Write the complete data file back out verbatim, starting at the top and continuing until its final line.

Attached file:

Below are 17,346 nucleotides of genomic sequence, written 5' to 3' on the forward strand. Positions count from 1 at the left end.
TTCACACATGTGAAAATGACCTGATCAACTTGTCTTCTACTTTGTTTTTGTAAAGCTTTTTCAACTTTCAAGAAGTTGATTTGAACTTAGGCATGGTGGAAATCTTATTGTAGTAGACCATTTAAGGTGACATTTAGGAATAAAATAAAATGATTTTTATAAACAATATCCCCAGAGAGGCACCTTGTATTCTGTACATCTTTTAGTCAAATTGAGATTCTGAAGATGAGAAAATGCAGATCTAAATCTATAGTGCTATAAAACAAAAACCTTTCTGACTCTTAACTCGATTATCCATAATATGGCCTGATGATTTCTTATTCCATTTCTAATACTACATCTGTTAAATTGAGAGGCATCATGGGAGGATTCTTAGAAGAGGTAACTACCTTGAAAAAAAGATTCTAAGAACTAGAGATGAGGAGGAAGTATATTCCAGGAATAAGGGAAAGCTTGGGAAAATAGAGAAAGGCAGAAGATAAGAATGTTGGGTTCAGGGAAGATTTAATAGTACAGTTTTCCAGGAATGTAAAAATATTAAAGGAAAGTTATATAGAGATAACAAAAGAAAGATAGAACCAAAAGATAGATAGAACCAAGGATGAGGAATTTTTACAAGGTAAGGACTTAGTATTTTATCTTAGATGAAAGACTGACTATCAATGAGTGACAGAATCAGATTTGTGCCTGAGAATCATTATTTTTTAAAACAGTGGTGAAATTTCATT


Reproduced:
Below are 17,346 nucleotides of genomic sequence, written 5' to 3' on the forward strand. Positions count from 1 at the left end.
TTCACACATGTGAAAATGACCTGATCAACTTGTCTTCTACTTTGTTTTTGTAAAGCTTTTTCAACTTTCAAGAAGTTGATTTGAACTTAGGCATGGTGGAAATCTTATTGTAGTAGACCATTTAAGGTGACATTTAGGAATAAAATAAAATGATTTTTATAAACAATATCCCCAGAGAGGCACCTTGTATTCTGTACATCTTTTAGTCAAATTGAGATTCTGAAGATGAGAAAATGCAGATCTAAATCTATAGTGCTATAAAACAAAAACCTTTCTGACTCTTAACTCGATTATCCATAATATGGCCTGATGATTTCTTATTCCATTTCTAATACTACATCTGTTAAATTGAGAGGCATCATGGGAGGATTCTTAGAAGAGGTAACTACCTTGAAAAAAAGATTCTAAGAACTAGAGATGAGGAGGAAGTATATTCCAGGAATAAGGGAAAGCTTGGGAAAATAGAGAAAGGCAGAAGATAAGAATGTTGGGTTCAGGGAAGATTTAATAGTACAGTTTTCCAGGAATGTAAAAATATTAAAGGAAAGTTATATAGAGATAACAAAAGAAAGATAGAACCAAAAGATAGATAGAACCAAGGATGAGGAATTTTTACAAGGTAAGGACTTAGTATTTTATCTTAGATGAAAGACTGACTATCAATGAGTGACAGAATCAGATTTGTGCCTGAGAATCATTATTTTTTAAAACAGTGGTGAAATTTCATT